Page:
I was talking to a group of graduate students and the question was asked, “What advice would you give to someone about finding a mentor?”
I asked the follow-up question, “How many of you have ever had a mentor?”
Less than half of the hands went up. So I started at the beginning because, from my experience in working with learners of all ages, I knew most of them (even the ones with their hands up) were missing some key knowledge they needed to create a great mentoring experience.
Mentoring is a personal growth and development strategy where a mentor supports the mentee by sharing resources, expertise, values, skills, perspectives, attitudes, and proficiencies.
The short version –
Mentoring is finding someone smarter than you and learning from them so you get smarter faster.
As I work with leaders of high growth companies, I encourage them to find people who have faced the same challenges they have faced and learn from them. I do this because as a consultant and coach, I need them to own their development and find people to help accelerate their development.
I believe that in growth transitions (double-digit growth or moving into a new leadership role), there is tremendous opportunity for growth and tremendous risk. Having a support team around you in those transitions that is focused on your development is critical. I am confident in what I can do as a coach or consultant, and I also know I cannot do it all. Encouraging mentors is my way of asking for help without eroding their confidence in me as a consultant and coach.
Here are the 4 Steps for creating a positive and productive mentoring experience:
- Identify what you are trying to learn or what problem you need help solving.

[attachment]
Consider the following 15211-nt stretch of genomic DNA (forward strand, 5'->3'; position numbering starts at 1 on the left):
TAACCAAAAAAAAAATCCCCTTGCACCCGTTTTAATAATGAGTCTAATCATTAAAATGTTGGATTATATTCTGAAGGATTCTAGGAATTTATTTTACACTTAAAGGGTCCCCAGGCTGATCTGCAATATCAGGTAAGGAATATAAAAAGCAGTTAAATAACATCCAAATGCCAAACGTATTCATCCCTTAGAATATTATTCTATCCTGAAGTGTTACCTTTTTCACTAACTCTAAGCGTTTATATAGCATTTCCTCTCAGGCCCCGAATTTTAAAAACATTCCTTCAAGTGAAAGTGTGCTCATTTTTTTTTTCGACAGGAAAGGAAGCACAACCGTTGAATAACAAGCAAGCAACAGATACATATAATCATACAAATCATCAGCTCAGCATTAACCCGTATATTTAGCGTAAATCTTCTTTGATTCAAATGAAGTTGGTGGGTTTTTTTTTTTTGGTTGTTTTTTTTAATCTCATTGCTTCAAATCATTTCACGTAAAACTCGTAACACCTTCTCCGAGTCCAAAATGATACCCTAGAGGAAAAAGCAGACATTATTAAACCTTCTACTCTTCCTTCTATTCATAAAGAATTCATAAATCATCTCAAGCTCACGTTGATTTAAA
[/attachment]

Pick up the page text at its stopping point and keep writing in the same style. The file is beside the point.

- Do some research: Who do you know that has the knowledge or experience that you are seeking?
- Determine who is the best fit and how long you think it will take to meet your objectives.
- Make the ask by reaching out (or being introduced); be ready to provide this information:
- What input/expertise are you looking for?
- Why are you asking them?
- What is the time commitment? (guide is 1-2 hours a month for 3-6 months or until objectives are met)
Recently, I reached out to a friend who is about 10 years ahead of me in consulting. I am reaching a point where I need to run my business differently to continue the growth I have experienced in 2016. I followed these steps, we had two sessions, and I left with a pretty big assignment: analyze my time and use it to create filter on my work in 2017. In this way, I can focus on the most important things, find help for some things, and say no to other things.
My commitment was to follow up with her by the end of the year with my progress. In my experience of mentoring dozens of people, this follow-up is the #1 missed step. Remember, at the heart of every mentor is a desire to help. Follow-up lets them know how they helped and demonstrates our ability to follow-through on commitments. It is also a fundamental belief/value of my business:
Learning + Doing = Growth
Whether you are a leader charged with developing your team, an HR leader supporting questions around development, or an individual that is committed to mastery in what they do, mentoring is probably the most powerful and accessible tool to help achieve your outcomes.
Here is a document I share with coaching clients to help them build powerful and positive mentoring relationships.
Lead well . . .